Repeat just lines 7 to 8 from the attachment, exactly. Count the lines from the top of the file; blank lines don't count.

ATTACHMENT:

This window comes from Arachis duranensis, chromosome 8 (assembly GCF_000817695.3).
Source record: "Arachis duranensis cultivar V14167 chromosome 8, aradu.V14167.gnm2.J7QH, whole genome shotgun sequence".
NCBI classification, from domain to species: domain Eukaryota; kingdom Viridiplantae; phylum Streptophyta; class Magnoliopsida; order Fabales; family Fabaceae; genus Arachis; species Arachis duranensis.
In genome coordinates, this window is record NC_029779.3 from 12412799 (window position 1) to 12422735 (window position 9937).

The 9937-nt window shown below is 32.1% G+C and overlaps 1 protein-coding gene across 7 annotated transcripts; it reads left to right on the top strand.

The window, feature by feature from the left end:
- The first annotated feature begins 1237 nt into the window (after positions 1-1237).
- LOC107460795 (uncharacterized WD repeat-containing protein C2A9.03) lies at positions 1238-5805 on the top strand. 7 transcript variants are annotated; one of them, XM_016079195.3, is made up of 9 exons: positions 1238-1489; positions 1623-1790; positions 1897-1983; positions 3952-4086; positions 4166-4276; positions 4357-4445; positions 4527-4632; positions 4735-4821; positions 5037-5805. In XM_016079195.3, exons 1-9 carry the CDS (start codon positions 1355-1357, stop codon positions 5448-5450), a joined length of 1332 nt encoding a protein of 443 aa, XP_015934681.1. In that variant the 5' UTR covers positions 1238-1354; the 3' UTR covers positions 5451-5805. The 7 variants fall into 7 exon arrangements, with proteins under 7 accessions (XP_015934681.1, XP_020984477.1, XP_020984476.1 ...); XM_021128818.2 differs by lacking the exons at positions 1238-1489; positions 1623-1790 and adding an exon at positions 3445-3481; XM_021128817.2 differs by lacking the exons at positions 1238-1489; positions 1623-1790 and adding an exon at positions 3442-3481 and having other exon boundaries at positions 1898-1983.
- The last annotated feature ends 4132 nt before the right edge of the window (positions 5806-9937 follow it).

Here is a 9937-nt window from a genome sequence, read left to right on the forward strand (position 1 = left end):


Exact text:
- The first annotated feature begins 1237 nt into the window (after positions 1-1237).
- LOC107460795 (uncharacterized WD repeat-containing protein C2A9.03) lies at positions 1238-5805 on the top strand. 7 transcript variants are annotated; one of them, XM_016079195.3, is made up of 9 exons: positions 1238-1489; positions 1623-1790; positions 1897-1983; positions 3952-4086; positions 4166-4276; positions 4357-4445; positions 4527-4632; positions 4735-4821; positions 5037-5805. In XM_016079195.3, exons 1-9 carry the CDS (start codon positions 1355-1357, stop codon positions 5448-5450), a joined length of 1332 nt encoding a protein of 443 aa, XP_015934681.1. In that variant the 5' UTR covers positions 1238-1354; the 3' UTR covers positions 5451-5805. The 7 variants fall into 7 exon arrangements, with proteins under 7 accessions (XP_015934681.1, XP_020984477.1, XP_020984476.1 ...); XM_021128818.2 differs by lacking the exons at positions 1238-1489; positions 1623-1790 and adding an exon at positions 3445-3481; XM_021128817.2 differs by lacking the exons at positions 1238-1489; positions 1623-1790 and adding an exon at positions 3442-3481 and having other exon boundaries at positions 1898-1983.